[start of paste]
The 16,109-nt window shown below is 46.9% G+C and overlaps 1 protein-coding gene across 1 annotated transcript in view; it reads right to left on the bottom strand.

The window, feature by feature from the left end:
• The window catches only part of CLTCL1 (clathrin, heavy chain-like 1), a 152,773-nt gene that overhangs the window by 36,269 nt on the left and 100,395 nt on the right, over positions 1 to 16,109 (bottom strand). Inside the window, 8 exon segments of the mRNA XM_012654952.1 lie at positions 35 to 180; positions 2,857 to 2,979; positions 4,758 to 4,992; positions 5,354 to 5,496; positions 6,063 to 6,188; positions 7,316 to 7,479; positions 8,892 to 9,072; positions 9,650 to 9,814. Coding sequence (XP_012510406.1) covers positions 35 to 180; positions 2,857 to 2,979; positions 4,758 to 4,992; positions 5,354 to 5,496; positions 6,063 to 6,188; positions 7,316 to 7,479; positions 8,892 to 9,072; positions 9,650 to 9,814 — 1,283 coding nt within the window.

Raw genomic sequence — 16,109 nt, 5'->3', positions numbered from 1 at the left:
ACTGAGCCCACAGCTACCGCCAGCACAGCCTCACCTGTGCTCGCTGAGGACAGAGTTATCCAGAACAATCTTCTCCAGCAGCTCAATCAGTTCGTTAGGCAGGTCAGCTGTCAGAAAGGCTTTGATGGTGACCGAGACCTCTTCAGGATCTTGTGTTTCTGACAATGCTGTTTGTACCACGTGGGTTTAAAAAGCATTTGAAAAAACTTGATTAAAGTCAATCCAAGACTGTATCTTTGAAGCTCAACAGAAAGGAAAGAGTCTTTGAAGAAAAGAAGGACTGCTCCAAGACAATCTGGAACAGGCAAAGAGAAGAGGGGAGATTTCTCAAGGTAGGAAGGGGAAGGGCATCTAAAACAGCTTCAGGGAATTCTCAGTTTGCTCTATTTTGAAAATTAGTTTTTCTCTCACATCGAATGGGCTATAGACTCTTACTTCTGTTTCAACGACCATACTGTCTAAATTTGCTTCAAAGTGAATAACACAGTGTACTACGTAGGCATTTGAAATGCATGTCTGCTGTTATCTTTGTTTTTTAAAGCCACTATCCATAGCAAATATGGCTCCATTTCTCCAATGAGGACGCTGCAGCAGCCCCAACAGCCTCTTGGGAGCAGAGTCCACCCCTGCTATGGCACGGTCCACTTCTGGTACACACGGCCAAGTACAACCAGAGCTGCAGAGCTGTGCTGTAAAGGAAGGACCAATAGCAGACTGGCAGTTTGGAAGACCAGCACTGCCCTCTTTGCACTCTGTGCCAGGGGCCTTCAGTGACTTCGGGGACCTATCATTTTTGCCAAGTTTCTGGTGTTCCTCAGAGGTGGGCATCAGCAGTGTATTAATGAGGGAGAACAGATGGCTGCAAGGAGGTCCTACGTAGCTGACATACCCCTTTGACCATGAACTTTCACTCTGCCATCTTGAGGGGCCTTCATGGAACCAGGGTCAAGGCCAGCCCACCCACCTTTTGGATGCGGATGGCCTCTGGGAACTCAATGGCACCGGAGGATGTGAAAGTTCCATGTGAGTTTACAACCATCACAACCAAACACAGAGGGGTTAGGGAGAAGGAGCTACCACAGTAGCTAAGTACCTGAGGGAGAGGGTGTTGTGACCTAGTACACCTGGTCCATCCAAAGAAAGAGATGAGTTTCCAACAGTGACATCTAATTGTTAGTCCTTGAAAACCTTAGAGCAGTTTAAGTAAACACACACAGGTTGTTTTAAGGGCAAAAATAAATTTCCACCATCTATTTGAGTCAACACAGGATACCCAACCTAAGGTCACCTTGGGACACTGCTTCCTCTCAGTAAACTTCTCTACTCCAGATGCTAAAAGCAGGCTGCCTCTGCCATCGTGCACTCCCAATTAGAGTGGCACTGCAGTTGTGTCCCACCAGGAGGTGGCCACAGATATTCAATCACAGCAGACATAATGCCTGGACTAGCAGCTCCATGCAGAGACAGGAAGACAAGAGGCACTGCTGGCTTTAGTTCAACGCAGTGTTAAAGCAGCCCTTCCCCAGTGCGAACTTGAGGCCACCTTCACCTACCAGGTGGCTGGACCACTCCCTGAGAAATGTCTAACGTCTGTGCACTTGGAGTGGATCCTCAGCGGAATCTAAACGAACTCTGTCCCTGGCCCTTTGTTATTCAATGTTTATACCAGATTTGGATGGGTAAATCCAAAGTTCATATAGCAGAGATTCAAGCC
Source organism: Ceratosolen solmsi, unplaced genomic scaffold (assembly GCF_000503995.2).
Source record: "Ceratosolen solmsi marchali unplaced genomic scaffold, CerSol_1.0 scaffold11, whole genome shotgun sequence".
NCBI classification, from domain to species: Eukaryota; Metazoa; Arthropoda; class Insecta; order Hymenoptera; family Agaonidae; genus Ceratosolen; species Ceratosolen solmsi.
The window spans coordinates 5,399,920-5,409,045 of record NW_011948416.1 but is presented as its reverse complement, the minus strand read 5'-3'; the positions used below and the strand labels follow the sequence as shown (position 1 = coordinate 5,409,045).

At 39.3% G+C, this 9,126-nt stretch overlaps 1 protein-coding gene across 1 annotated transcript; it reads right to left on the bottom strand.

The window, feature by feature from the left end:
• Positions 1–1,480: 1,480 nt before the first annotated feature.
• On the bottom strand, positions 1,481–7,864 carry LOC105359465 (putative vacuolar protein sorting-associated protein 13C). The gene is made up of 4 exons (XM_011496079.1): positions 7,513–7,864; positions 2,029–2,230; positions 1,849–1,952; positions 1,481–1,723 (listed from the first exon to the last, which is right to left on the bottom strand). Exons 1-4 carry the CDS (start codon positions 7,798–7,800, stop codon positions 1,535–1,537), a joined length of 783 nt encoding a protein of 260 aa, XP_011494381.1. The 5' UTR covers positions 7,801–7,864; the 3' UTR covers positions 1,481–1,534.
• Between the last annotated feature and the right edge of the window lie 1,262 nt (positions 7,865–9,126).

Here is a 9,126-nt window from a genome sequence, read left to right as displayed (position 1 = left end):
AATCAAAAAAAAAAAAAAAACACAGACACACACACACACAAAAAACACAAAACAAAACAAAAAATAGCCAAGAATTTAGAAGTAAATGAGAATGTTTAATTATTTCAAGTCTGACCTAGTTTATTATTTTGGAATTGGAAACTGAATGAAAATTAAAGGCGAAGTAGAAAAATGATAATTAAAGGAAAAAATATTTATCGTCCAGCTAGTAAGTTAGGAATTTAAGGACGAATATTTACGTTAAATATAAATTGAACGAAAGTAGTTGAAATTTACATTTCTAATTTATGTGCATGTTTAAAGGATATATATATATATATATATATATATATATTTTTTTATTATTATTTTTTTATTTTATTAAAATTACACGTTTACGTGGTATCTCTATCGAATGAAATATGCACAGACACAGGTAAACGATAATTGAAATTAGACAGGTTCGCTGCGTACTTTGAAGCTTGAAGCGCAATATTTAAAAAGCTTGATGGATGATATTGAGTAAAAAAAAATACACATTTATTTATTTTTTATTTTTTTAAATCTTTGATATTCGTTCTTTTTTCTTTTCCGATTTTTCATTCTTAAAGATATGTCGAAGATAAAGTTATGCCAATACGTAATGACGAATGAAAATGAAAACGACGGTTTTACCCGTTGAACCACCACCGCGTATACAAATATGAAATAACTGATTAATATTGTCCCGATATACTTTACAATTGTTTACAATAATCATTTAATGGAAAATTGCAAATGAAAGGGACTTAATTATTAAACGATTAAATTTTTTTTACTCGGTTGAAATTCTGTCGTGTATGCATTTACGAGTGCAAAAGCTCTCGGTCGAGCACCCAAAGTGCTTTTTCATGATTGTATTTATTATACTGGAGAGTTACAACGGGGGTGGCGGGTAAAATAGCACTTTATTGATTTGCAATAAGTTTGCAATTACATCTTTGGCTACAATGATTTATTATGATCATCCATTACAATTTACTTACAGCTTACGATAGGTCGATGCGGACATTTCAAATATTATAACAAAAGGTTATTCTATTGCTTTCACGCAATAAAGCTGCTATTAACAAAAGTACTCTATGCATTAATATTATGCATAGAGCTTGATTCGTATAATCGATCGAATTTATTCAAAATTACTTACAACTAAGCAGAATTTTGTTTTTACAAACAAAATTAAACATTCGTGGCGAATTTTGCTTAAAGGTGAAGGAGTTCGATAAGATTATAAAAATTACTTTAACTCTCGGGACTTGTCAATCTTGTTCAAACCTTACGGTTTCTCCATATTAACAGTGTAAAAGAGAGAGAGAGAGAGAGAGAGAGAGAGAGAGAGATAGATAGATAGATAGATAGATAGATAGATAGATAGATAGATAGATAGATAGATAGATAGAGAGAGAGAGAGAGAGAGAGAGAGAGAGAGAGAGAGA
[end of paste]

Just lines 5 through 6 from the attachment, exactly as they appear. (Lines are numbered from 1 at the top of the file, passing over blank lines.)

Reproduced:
ACTGAGCCCACAGCTACCGCCAGCACAGCCTCACCTGTGCTCGCTGAGGACAGAGTTATCCAGAACAATCTTCTCCAGCAGCTCAATCAGTTCGTTAGGCAGGTCAGCTGTCAGAAAGGCTTTGATGGTGACCGAGACCTCTTCAGGATCTTGTGTTTCTGACAATGCTGTTTGTACCACGTGGGTTTAAAAAGCATTTGAAAAAACTTGATTAAAGTCAATCCAAGACTGTATCTTTGAAGCTCAACAGAAAGGAAAGAGTCTTTGAAGAAAAGAAGGACTGCTCCAAGACAATCTGGAACAGGCAAAGAGAAGAGGGGAGATTTCTCAAGGTAGGAAGGGGAAGGGCATCTAAAACAGCTTCAGGGAATTCTCAGTTTGCTCTATTTTGAAAATTAGTTTTTCTCTCACATCGAATGGGCTATAGACTCTTACTTCTGTTTCAACGACCATACTGTCTAAATTTGCTTCAAAGTGAATAACACAGTGTACTACGTAGGCATTTGAAATGCATGTCTGCTGTTATCTTTGTTTTTTAAAGCCACTATCCATAGCAAATATGGCTCCATTTCTCCAATGAGGACGCTGCAGCAGCCCCAACAGCCTCTTGGGAGCAGAGTCCACCCCTGCTATGGCACGGTCCACTTCTGGTACACACGGCCAAGTACAACCAGAGCTGCAGAGCTGTGCTGTAAAGGAAGGACCAATAGCAGACTGGCAGTTTGGAAGACCAGCACTGCCCTCTTTGCACTCTGTGCCAGGGGCCTTCAGTGACTTCGGGGACCTATCATTTTTGCCAAGTTTCTGGTGTTCCTCAGAGGTGGGCATCAGCAGTGTATTAATGAGGGAGAACAGATGGCTGCAAGGAGGTCCTACGTAGCTGACATACCCCTTTGACCATGAACTTTCACTCTGCCATCTTGAGGGGCCTTCATGGAACCAGGGTCAAGGCCAGCCCACCCACCTTTTGGATGCGGATGGCCTCTGGGAACTCAATGGCACCGGAGGATGTGAAAGTTCCATGTGAGTTTACAACCATCACAACCAAACACAGAGGGGTTAGGGAGAAGGAGCTACCACAGTAGCTAAGTACCTGAGGGAGAGGGTGTTGTGACCTAGTACACCTGGTCCATCCAAAGAAAGAGATGAGTTTCCAACAGTGACATCTAATTGTTAGTCCTTGAAAACCTTAGAGCAGTTTAAGTAAACACACACAGGTTGTTTTAAGGGCAAAAATAAATTTCCACCATCTATTTGAGTCAACACAGGATACCCAACCTAAGGTCACCTTGGGACACTGCTTCCTCTCAGTAAACTTCTCTACTCCAGATGCTAAAAGCAGGCTGCCTCTGCCATCGTGCACTCCCAATTAGAGTGGCACTGCAGTTGTGTCCCACCAGGAGGTGGCCACAGATATTCAATCACAGCAGACATAATGCCTGGACTAGCAGCTCCATGCAGAGACAGGAAGACAAGAGGCACTGCTGGCTTTAGTTCAACGCAGTGTTAAAGCAGCCCTTCCCCAGTGCGAACTTGAGGCCACCTTCACCTACCAGGTGGCTGGACCACTCCCTGAGAAATGTCTAACGTCTGTGCACTTGGAGTGGATCCTCAGCGGAATCTAAACGAACTCTGTCCCTGGCCCTTTGTTATTCAATGTTTATACCAGATTTGGATGGGTAAATCCAAAGTTCATATAGCAGAGATTCAAGCC
Source organism: Ceratosolen solmsi, unplaced genomic scaffold (assembly GCF_000503995.2).